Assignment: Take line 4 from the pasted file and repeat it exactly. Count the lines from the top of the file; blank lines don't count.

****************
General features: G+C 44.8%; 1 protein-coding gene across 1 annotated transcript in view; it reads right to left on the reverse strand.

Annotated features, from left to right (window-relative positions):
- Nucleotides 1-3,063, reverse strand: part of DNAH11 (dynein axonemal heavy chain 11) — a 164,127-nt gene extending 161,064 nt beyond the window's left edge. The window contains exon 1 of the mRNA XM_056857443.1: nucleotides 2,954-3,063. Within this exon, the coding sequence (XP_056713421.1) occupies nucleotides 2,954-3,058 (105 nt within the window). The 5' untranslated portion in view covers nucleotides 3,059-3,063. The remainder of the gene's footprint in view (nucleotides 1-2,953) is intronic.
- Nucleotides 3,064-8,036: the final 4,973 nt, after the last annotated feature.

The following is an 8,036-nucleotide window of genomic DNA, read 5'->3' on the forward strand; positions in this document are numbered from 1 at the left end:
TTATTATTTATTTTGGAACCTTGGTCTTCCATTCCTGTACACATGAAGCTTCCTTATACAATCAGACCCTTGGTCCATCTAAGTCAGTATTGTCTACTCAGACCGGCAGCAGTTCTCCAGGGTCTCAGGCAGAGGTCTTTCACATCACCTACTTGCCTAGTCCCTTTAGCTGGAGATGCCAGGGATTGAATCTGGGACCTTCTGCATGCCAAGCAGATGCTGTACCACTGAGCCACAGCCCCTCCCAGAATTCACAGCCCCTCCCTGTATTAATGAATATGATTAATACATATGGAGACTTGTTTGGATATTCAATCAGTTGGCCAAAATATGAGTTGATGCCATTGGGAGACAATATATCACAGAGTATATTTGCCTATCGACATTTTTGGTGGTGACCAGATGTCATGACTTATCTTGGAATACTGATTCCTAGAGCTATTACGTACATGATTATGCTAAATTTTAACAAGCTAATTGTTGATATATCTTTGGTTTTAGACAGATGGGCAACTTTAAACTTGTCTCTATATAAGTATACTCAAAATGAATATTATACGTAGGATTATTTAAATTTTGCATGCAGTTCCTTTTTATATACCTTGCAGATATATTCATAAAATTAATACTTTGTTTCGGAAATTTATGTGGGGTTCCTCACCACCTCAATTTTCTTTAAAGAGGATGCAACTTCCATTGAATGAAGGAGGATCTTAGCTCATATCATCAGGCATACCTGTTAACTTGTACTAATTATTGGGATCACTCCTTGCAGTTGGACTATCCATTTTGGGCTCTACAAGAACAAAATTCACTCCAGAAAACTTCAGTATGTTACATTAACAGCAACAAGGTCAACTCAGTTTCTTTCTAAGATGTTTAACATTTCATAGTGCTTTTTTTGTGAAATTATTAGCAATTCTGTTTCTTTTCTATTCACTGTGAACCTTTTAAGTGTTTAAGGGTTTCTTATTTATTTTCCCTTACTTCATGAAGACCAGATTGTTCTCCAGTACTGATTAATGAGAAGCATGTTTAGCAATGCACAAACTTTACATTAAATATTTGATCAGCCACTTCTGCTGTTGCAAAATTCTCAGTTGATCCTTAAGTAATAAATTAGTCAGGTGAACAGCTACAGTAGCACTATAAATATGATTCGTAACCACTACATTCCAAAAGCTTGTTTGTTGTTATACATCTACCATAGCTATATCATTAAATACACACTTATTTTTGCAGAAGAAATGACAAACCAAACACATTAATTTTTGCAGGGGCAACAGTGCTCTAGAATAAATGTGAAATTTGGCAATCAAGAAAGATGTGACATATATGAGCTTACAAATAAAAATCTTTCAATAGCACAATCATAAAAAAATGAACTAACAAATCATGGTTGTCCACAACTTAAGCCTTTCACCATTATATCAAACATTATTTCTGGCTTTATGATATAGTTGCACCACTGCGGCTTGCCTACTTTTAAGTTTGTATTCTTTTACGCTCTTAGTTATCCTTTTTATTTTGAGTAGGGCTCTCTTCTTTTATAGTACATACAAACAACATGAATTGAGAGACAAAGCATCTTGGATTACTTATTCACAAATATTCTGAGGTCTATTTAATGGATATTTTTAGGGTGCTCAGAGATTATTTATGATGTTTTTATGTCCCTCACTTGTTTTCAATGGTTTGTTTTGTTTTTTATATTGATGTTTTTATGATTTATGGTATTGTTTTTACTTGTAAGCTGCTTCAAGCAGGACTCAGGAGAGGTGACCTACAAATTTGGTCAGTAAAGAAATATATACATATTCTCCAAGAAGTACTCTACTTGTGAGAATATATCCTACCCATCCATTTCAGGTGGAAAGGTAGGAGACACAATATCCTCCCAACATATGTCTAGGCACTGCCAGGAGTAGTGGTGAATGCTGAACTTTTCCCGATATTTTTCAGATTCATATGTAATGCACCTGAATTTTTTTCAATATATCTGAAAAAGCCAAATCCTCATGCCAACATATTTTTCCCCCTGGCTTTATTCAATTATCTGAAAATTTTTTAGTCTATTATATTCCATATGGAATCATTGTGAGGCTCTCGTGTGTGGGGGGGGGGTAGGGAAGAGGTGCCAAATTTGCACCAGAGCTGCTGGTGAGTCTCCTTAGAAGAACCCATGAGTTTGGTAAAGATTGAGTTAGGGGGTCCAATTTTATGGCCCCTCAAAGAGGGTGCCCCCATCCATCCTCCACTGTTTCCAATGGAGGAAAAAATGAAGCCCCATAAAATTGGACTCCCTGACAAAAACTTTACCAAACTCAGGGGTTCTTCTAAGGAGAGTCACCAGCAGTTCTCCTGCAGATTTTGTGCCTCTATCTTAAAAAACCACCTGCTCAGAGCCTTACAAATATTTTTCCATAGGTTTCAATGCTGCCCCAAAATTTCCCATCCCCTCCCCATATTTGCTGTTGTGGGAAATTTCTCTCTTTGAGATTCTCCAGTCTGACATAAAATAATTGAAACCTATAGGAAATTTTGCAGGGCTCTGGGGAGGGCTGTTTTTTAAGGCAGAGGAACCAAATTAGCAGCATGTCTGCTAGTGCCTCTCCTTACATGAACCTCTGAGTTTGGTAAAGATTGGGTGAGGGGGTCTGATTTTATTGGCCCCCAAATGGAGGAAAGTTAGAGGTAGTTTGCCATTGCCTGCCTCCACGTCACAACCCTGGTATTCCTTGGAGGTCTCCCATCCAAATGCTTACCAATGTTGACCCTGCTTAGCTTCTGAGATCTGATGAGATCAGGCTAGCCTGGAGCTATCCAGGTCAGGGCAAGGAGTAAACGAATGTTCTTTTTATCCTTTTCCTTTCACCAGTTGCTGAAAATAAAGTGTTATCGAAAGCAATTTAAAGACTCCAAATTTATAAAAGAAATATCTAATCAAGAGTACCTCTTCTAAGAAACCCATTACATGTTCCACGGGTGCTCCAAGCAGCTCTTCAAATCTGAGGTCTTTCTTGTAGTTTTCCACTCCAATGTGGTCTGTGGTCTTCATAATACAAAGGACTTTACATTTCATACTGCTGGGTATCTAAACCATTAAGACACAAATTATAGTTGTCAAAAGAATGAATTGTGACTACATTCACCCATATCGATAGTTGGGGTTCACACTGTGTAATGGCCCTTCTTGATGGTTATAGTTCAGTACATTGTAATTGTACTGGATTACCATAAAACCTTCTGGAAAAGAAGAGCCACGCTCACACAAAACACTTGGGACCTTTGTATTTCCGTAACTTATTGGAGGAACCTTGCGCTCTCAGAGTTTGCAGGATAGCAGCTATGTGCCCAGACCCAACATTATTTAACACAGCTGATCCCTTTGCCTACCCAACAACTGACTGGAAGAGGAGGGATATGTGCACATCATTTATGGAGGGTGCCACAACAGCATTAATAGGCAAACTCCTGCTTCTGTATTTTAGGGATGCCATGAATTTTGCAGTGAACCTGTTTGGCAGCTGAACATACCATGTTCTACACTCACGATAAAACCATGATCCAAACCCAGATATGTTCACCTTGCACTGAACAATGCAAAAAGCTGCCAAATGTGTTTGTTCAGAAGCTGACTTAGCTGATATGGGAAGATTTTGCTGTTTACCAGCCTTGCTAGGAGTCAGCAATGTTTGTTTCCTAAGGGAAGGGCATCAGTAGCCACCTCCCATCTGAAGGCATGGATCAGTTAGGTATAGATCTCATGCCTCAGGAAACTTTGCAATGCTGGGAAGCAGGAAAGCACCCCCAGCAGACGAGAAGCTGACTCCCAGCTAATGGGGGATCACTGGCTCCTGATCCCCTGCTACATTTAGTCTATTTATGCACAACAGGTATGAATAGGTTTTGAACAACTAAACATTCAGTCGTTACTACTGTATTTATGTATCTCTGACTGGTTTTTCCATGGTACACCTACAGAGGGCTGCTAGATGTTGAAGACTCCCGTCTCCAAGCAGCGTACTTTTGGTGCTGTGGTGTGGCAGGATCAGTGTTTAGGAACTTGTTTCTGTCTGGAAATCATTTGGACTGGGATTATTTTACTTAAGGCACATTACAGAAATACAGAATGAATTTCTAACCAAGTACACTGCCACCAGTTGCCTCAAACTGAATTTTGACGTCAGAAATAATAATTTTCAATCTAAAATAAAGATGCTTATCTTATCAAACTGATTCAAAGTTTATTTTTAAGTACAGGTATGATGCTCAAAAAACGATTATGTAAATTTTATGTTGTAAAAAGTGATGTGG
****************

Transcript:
- Nucleotides 3,064-8,036: the final 4,973 nt, after the last annotated feature.